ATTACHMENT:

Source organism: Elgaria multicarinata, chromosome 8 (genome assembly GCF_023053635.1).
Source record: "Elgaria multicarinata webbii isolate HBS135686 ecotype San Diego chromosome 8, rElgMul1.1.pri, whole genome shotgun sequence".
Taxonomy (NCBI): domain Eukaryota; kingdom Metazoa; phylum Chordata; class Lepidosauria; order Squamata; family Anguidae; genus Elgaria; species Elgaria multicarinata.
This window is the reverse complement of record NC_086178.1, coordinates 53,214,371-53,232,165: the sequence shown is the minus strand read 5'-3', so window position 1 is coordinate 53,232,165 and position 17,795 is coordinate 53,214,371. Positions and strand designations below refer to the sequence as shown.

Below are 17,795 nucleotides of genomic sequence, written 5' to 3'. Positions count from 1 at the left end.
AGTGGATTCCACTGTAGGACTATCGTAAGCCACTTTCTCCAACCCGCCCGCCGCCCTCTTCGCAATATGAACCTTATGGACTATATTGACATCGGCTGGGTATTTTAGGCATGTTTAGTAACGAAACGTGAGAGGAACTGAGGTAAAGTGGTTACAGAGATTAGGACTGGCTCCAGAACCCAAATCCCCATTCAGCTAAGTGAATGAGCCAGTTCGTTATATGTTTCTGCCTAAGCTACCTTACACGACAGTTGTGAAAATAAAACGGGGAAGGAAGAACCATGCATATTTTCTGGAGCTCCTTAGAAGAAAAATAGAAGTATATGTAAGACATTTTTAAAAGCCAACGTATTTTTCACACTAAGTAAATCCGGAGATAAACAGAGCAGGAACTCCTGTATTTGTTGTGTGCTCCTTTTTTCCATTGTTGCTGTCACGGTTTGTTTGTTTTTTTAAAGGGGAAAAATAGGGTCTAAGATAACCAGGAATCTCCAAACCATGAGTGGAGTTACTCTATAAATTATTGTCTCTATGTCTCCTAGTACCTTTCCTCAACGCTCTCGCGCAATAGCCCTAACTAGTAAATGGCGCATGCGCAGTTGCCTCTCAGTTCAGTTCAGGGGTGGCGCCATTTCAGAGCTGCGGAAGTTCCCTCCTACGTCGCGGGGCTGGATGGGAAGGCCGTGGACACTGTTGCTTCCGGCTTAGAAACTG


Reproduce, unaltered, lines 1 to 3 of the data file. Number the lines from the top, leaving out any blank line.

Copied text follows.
Source organism: Elgaria multicarinata, chromosome 8 (genome assembly GCF_023053635.1).
Source record: "Elgaria multicarinata webbii isolate HBS135686 ecotype San Diego chromosome 8, rElgMul1.1.pri, whole genome shotgun sequence".
Taxonomy (NCBI): domain Eukaryota; kingdom Metazoa; phylum Chordata; class Lepidosauria; order Squamata; family Anguidae; genus Elgaria; species Elgaria multicarinata.